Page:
NASS: Hidden Wealth Without Work

By UMAR SA’AD HASSAN — After the Senator James Manager-led ad-hoc committee on finance set up to reduce the salaries and allowances of senators submitted its report, many people started counting down to the day its recommendations would be debated on the floor of the Senate. No matter how rancorous it gets, we just hoped we would be able to hear what was being suggested as their new pay and to also identify the chief “enemy of progress” who would kick-start any opposition to the recommendation that they make their financial books open.
It is sad what nature has thrust at us. Everyone is annoyingly helpless when it comes to the large sums our lawmakers command as remuneration. They cannot be compelled to do what is right by anyone including the president.
As a matter of fact, many think that helplessness birthed the calls by some to scrap the Senate in the heat of the #OccupyNASS campaign. So it was a most welcome development that they seemed serious about conforming to the “mood of the nation”, to borrow the words of the Senate president.
A reduction in the budget of the National Assembly from N150billion to N120billion isn’t enough to make us bring out the drums; only a clear drastic pay cut would. For all we care, it may be “mathematical gymnastics”, which will though save us some money but ultimately end up having a minimal effect on extravagance and that would amount to a “beautiful nonsense”. It could end up meaning just a N2million deduction from their salaries and less trips. The term “budget” encompasses a lot.
It was most disappointing that the Senate opted for a closed-door session on Wednesday, August 12, the day slated for the debate, and emerged with a decision to stand it down for further legislative input, effectively making many lose hope in the process. Perhaps we needed to be jolted back to reality. The decision to interface with the House of Reps seems most pleasant on the face of it, but barely conceals the fact that they aren’t favourably disposed to implementing the recommendations. Why wasn’t a joint committee of both chambers formed in the first place? My gut tells me we may have to end up settling for any amount necessitated by the cut in the NASS budget and just how would we know that amount if the lawmakers don’t want to stop sharing their money behind “closed doors”? The recommendation that their books be made public is one that got me highly exhilarated at first, but the thought of a majority “nay” shooting it down switched me back to straight-face mode.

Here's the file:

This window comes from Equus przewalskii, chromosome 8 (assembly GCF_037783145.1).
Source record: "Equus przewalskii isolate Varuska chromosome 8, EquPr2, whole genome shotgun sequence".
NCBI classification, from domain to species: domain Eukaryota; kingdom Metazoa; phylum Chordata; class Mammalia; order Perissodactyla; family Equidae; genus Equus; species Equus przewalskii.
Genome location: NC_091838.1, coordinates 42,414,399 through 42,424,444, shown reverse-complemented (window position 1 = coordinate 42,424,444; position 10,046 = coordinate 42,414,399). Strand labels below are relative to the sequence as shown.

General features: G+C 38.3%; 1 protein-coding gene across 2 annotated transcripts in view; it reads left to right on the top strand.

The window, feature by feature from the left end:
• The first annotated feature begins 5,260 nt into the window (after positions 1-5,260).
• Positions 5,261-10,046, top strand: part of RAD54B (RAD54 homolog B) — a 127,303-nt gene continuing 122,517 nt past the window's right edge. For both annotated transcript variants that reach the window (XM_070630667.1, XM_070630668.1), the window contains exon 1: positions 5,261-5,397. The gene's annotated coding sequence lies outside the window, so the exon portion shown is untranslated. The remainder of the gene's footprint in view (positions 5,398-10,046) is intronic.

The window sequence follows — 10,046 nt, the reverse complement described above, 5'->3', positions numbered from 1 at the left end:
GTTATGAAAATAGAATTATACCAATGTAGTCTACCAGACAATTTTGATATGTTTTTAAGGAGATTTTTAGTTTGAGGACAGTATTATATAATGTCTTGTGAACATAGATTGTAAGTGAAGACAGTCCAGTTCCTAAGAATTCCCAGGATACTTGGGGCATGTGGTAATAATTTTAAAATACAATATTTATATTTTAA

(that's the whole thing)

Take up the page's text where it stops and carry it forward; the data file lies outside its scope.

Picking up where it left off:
The good people of Nigeria deserve to know not only how much is being sent the way of the NASS but also how it is being put to use. It is embarrassing for a democratic government in this age and time, and its people to whom sovereignty belongs, to have salaries of public officials and public expenditure hidden from the public even after countless applications under the Freedom of Information Act, a law made by our lawmakers themselves.
It’s absurd for a senator to earn N29.5million monthly and take home quarterly allocations of N45million in a county where the minimum wage is N18, 000. Things have to change.
I was disgusted by comments credited to some unnamed senators in a couple of news reports. While maintaining that the cut in their budget was enough, one cited the cost of his house rent (N10million) in opposing a further reduction while the other said he had to “settle” people from his constituency who visit his office. I wondered if I would have been any more surprised if another had said his wife wore only Gucci and Ferragamo.
To be candid, I don’t think a senator and his rep counterpart ought to earn more than N7million and N4million respectively in a month. Public officeholders are meant to serve the people and not the other way round.
As the senators continue to interface with the reps, I hope they realize it’s time to face reality: What is right is right and nothing can change that. Earning what they should and making their financial records public would amount to giving their relationship with the people its true meaning: a master-servant relationship. We are the masters and they, the servants. I pray it turns out that way.

 Umar Sa’ad Hassan is a lawyer based in Kano. Twitter:@alaye26 Email:[email protected]


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